The show begins with a short teaser in the beginning. I've seen these range from three minutes and all the way up to ten. This teaser is what captures the viewers interest. So usually, it sets up the problem that needs to be solved. Or the thing that is the catalyst to the story. It almost always ends with some kind of cliffhanger that makes you want to keep watching it after the commercial break.
Other times, the teaser actually shows you part of the story that is to come. You see the characters in a dire situation. But you don't know why or how they got there. So the story to come will show you what happened.
INTRODUCTION
Now  you finally get the title of the show. Instead of placing it at the beginning, it comes after the teaser. The introduction ranges from a short musical number with video that credits the actors and others who produce the show to a simple flash of the title. This confirms what the viewer is watching, and while it may seem unimportant since anyone watching the show should know what they are watching already, it implants the title in their mind, solidifying their longing to watch it.
THE STORY
Finally the meat of the show arrives after the first commercial break. The story progresses with regular breaks. These are kind of like chapters in a book. Pay attention and you'll notice that each commercial break ends with some kind of cliffhanger. In order to keep the audience interested, these mini-cliffhangers are written to ensure the viewer is still watching the show after the commercial break happens. An ineffective cliffhanger at each break could cause a show to lose audience.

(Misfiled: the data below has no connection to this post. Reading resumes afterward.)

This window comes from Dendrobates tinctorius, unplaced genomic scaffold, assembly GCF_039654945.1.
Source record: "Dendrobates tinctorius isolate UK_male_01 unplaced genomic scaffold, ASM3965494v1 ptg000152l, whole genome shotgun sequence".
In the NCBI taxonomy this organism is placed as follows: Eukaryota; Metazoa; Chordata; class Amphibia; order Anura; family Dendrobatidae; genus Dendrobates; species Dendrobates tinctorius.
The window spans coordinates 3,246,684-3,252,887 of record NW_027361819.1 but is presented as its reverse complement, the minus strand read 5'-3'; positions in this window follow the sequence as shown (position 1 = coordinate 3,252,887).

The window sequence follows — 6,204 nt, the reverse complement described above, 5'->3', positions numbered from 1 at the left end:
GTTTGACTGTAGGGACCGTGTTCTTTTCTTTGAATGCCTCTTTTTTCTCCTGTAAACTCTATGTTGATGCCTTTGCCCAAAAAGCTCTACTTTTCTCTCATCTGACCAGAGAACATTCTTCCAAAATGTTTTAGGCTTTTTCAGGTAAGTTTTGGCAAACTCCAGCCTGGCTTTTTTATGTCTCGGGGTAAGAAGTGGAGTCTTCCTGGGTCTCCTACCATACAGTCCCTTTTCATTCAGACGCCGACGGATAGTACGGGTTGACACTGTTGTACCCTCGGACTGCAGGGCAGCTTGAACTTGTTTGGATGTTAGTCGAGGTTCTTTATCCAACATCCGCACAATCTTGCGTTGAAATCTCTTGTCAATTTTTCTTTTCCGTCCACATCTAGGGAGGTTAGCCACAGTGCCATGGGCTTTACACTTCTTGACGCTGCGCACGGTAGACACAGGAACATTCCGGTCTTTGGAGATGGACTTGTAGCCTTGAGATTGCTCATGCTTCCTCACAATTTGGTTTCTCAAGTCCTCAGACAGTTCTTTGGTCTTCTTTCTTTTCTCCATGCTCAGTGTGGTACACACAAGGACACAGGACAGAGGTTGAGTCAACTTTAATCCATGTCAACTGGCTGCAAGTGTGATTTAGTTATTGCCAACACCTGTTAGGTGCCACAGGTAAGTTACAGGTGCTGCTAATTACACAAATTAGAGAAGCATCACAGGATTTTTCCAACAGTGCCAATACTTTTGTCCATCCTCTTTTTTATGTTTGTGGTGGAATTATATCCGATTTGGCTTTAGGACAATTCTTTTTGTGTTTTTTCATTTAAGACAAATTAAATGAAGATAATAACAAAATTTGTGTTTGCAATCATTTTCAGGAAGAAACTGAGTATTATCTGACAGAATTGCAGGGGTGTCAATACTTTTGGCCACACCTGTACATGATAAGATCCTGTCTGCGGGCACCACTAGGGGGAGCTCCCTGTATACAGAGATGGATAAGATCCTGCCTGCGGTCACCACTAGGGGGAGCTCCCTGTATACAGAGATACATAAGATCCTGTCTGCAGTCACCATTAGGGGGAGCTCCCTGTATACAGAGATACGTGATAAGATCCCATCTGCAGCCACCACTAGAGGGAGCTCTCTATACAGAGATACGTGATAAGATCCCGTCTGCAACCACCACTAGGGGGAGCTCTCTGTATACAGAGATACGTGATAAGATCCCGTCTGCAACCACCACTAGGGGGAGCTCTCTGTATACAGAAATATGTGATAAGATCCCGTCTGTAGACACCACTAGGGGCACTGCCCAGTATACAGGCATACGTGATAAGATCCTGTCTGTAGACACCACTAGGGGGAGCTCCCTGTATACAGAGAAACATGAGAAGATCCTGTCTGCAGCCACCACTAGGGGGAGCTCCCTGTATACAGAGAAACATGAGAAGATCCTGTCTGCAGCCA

At the end, the story is usually wrapped up for that episode. For serialized shows, the story is complete (or maybe it goes into a two-parter) but usually something happens at the end to grab your interest. Another cliffhanger, but this one has nothing to do with the current story. Instead, it gives the viewer a glimpse of what the next story will be about.
PREVIEW
Sometimes, not often, when the show is over and before or during the credit roll, a narrator will say, "Next time on (show title)". For those who can't wait until the next week, this gives them a better idea of the next episode's content. But it only teases them enough to bring them back for more.
OTHER OBSERVATIONS
Each week, a drama episode length is consistent. Usually, without commercials, the length is about 42 minutes. Of course, there are times when they have special episodes that are longer in length, but as a general rule they are consistent in length.
This helps the viewer to know what to expect. When watching and they are coming up on 10 minutes until the hour, they know the episode must wrap up soon. If there appears to not be time to resolve the problem on the episode, then they expect a cliffhanger ending for  a two-part episode. Now, they might not consciously think this, but on some level they do. This is why they can watch every episode and be satisfied. If the length of an episode one week was 20 minutes, the next week, 70 minutes, and after that, 35 minutes, the inconsistency will affect their view of the episode. This would especially be the case if they are buying each episode of a series as opposed to watching it on cable or an internet subscription service.